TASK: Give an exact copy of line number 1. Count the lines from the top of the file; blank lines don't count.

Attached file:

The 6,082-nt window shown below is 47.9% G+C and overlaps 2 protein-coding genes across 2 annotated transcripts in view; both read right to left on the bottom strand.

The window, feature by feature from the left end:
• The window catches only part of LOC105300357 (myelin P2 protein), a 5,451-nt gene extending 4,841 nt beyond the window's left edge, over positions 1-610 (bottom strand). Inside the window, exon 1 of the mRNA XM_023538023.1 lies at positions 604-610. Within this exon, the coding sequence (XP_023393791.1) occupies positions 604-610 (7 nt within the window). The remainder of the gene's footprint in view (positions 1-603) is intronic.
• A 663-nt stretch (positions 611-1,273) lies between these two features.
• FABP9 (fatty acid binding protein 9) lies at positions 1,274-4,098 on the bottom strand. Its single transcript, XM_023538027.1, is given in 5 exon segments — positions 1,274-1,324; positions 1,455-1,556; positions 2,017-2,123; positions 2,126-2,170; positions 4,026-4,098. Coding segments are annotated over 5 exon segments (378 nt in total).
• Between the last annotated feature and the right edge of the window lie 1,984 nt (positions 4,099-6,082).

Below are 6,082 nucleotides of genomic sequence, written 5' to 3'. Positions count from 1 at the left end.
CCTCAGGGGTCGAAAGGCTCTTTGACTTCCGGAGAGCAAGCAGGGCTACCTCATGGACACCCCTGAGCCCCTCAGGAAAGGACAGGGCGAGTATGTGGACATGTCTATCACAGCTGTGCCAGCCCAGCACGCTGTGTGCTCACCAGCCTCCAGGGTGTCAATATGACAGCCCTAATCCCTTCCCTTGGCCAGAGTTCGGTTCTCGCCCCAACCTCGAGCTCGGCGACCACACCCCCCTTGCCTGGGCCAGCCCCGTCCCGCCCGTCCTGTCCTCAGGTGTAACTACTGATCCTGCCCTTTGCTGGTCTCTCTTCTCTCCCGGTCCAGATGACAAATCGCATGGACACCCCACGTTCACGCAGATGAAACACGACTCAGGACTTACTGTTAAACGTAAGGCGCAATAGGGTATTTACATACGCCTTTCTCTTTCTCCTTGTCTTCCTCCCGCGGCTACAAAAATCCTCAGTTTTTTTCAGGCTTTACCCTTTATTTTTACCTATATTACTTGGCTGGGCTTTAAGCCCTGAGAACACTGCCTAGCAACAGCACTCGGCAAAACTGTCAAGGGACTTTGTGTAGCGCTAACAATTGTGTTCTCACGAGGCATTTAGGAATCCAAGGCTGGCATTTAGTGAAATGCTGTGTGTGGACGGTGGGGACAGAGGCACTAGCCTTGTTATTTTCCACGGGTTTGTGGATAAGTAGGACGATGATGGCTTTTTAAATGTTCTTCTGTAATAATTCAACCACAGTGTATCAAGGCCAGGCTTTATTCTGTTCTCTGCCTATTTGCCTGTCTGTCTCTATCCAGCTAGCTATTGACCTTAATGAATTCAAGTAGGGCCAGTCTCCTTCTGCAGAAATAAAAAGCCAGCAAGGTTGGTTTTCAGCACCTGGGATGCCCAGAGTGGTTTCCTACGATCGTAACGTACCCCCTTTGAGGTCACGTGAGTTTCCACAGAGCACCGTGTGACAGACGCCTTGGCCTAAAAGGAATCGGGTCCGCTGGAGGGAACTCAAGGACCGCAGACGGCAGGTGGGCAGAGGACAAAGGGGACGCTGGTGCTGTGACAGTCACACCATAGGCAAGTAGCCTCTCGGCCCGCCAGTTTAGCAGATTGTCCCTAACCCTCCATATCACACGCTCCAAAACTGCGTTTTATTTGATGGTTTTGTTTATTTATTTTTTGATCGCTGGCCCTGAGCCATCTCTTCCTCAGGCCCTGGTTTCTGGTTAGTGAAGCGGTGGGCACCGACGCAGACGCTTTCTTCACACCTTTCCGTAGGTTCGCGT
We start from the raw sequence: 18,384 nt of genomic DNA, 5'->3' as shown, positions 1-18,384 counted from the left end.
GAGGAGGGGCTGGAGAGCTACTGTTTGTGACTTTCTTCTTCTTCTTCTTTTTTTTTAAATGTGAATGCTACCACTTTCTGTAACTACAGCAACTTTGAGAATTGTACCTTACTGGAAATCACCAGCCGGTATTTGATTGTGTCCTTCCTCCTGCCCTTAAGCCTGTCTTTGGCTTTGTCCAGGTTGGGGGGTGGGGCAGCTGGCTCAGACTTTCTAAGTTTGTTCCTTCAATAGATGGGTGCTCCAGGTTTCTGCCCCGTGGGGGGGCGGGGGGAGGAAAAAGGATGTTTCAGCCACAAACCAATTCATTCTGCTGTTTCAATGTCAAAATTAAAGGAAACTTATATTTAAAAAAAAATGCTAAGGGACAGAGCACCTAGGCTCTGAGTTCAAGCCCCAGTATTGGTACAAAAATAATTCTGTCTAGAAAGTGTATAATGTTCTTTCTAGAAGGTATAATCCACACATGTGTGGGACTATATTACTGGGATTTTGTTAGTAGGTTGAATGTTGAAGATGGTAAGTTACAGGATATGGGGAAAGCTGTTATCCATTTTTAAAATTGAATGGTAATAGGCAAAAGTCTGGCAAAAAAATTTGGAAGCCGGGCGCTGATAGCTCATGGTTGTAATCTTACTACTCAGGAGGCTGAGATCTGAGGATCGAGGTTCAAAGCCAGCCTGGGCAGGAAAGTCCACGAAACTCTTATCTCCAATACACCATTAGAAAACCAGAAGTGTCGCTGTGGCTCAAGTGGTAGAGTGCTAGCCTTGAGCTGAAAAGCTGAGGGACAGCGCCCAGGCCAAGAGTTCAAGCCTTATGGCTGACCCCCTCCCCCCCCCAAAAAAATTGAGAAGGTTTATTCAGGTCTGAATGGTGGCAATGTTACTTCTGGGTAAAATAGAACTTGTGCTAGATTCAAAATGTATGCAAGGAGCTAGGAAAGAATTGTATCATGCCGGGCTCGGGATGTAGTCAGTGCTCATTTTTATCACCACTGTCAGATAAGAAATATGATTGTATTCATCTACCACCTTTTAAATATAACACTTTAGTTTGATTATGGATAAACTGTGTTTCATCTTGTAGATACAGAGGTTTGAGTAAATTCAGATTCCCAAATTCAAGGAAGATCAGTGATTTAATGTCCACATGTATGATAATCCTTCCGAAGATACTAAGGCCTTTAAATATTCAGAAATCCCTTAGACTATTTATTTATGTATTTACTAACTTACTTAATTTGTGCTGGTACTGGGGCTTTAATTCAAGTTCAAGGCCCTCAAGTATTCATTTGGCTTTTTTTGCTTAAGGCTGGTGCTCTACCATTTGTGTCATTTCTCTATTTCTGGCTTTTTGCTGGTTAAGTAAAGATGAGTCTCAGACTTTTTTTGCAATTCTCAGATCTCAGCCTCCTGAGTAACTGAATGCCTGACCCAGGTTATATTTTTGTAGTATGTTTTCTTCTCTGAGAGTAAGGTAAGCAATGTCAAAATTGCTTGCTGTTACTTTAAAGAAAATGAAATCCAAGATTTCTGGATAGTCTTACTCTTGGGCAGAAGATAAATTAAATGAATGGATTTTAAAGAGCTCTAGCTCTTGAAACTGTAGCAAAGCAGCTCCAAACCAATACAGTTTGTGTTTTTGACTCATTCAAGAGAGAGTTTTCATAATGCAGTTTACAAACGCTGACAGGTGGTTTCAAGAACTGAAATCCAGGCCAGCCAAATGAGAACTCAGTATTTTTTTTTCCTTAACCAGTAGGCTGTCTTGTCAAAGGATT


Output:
The 6,082-nt window shown below is 47.9% G+C and overlaps 2 protein-coding genes across 2 annotated transcripts in view; both read right to left on the bottom strand.